This question has come up before and with winter full on, food storage for tough times is on everyone's mind.

First, go read Allen Hagen's definitive work on food storage - Food Storage FAQ.
There is no reason for me to attempt to do this subject justice as Allen has before with authority. Best of all, Hagen has shared this information with the world for free. That's a life save these days.

Yes, there are good books online for sale like Carla Emery's Encyclopedia of Country Living and Talmidge's Making the Best of Basics. But if yot are just getting started, research on the internet first before spending money which can be spent on food later.

Before starting a food storage program, look at what you eat. The old "Store what you eat, eat what you store" rule applies, but there is more to it.

For instance, what do you normally eat for lunch or dinner? Let's say its a piece of meat or maybe chicken, some sort of carb like potatoes or rice, vegtable or two, some bread and maybe a piece of cake or pie for dessert.

In the post-SHTF world, that probably won't be on the menu. You may be able to cook, but power will be out or on short availability. Forget running the electric oven or microwave.

Also meat will be a treat served in a different manner than an eight ounce slab on a plate. Meat will be used to flavor a larger dish like stew or soup. Or maybe cooked to make a gravy to go over rice or noodles. Vegtables will be fresh in the summer and pickled in the winter.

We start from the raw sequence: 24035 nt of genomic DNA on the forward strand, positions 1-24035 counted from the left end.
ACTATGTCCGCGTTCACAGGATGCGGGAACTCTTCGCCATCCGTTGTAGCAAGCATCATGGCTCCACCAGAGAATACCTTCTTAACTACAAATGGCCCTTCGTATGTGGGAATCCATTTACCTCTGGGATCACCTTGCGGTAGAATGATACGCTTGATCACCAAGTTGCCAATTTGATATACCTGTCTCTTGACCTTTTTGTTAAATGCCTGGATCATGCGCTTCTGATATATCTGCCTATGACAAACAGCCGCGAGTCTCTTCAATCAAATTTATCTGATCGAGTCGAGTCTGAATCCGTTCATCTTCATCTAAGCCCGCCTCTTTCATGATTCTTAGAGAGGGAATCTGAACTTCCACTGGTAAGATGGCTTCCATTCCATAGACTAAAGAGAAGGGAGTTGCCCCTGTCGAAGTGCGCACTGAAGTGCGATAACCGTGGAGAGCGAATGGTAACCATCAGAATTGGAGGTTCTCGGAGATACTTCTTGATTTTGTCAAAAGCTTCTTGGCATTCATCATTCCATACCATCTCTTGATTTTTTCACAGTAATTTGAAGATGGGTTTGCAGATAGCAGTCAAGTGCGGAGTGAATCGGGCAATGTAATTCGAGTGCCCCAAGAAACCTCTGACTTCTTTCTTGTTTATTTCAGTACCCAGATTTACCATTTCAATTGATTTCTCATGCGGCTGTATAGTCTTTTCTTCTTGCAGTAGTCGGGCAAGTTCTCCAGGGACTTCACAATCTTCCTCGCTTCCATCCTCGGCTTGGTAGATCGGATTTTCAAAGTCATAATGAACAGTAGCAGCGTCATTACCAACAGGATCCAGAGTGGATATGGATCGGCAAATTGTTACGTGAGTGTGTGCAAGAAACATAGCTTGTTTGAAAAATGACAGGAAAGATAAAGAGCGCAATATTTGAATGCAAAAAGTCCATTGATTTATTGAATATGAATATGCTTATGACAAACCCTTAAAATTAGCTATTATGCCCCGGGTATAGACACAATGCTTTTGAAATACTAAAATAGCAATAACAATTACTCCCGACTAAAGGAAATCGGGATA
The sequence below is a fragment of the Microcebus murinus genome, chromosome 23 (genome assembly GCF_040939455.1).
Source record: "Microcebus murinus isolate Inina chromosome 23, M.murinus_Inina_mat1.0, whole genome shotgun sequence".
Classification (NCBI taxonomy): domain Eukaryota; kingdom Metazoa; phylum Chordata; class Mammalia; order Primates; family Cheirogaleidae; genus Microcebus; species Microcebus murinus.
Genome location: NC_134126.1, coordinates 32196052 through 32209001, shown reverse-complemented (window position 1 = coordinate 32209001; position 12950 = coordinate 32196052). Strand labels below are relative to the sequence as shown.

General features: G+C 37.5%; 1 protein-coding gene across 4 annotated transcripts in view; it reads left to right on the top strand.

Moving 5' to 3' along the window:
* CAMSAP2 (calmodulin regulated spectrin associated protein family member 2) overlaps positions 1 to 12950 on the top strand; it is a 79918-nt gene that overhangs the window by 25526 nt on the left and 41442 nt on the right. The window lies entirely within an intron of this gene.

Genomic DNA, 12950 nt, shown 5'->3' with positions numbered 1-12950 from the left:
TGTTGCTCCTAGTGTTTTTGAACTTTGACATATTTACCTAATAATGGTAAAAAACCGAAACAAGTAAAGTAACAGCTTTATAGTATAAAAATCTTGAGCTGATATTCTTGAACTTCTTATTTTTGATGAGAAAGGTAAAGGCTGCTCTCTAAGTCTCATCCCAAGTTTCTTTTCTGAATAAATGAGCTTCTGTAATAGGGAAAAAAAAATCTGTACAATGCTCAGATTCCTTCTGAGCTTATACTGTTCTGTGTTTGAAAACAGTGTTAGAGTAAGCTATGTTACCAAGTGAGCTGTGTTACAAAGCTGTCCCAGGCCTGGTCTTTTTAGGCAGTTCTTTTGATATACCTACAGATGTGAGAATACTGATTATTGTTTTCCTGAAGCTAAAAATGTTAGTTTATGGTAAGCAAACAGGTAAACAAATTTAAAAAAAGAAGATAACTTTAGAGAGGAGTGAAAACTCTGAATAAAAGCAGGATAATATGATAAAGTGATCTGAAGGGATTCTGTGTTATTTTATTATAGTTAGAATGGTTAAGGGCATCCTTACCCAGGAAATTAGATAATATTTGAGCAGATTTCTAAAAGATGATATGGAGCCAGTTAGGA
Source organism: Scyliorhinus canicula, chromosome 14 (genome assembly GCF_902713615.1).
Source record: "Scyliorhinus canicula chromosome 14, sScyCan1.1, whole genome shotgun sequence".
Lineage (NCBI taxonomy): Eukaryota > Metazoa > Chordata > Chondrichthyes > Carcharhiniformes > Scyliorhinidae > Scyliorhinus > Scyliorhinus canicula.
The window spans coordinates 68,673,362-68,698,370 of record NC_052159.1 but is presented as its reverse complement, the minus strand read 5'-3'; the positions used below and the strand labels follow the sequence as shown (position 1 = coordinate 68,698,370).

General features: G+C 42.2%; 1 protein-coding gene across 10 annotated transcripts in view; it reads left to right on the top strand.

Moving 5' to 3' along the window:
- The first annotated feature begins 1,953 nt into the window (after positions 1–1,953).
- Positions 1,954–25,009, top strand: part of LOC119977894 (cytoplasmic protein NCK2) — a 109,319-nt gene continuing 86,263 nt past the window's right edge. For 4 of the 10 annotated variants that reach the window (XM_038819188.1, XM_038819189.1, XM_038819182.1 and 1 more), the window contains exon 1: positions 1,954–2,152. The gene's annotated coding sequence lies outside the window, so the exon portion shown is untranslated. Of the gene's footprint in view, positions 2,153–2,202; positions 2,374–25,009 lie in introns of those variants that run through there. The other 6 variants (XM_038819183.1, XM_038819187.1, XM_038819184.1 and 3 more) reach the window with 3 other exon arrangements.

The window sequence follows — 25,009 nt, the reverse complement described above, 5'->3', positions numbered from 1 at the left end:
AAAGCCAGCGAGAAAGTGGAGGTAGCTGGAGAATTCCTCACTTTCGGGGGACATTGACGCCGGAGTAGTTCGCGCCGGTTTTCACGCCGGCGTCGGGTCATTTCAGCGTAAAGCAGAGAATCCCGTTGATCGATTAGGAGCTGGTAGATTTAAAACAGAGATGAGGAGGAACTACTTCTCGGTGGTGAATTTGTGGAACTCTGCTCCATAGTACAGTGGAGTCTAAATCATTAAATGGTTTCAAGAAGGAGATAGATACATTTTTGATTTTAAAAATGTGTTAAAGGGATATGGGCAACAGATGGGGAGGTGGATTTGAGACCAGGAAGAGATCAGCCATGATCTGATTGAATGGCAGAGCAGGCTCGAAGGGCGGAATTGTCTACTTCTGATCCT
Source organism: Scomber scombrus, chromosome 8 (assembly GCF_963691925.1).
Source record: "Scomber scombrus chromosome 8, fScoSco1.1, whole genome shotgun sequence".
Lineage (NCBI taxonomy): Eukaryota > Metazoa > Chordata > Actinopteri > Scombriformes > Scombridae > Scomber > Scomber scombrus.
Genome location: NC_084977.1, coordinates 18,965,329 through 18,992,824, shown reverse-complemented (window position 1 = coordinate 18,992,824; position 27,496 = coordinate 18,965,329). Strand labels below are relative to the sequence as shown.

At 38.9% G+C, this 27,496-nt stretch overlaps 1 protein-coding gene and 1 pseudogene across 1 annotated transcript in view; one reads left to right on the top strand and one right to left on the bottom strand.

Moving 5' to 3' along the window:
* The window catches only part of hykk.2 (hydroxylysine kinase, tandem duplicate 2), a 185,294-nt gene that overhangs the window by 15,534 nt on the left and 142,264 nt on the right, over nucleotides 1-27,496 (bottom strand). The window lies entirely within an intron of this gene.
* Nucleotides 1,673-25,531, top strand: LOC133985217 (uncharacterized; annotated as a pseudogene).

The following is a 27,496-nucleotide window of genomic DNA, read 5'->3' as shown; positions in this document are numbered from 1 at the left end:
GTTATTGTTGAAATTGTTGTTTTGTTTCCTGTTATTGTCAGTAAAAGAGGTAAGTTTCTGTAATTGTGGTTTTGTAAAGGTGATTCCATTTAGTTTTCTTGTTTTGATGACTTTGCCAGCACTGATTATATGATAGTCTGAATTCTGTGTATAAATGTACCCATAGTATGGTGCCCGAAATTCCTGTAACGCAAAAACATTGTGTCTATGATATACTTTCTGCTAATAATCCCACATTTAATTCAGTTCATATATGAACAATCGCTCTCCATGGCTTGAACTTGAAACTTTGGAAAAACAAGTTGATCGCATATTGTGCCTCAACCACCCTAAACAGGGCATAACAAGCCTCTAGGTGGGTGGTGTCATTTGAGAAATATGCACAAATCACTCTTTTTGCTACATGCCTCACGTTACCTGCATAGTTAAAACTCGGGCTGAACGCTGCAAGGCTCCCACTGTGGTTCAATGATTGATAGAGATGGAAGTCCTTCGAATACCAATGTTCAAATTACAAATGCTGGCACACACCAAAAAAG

The staple for most meals will be a filling carbohydrate like rice, pasta, grain or bread. A gravy, soup or stew will be poured over it. Bread, baked in multiple loves a couple of times a week, will be the scrape/dunk tool to eat with meals. Fruit will be rare and served as a dessert or treat.

Besides the information from Allen Hagens' site, you should stock up on some things he does not mention. For instance..

Canned goods - Get plenty of the canned foods you do like to eat. Watch the dates! Some expire in one year, while others in more than three.

Dried pasta - Spaghetti, noodles, all of it. Watch the per pound price at the store.

Canning supplies - when the garden comes in, you can't eat everything and you don't want to waste it. Remember, a case of jars is only 12 and that won't last very long. Try and pick up as many jars and rings, rings, rings as you can. And salt and sugar for preseving.

Dried goods - which brings up another. Yes, Hagen recommends whole wheat grains, but I always suggest that food storage means getting regular flour as well. And get the aforementioned sugar, salt, baking soda, powder, yeast and other dried goods needed.

The thought of your family going hungry should bother any parent or spouse. Start a food storage program today and don't wait for hunger to set in to get you motivated.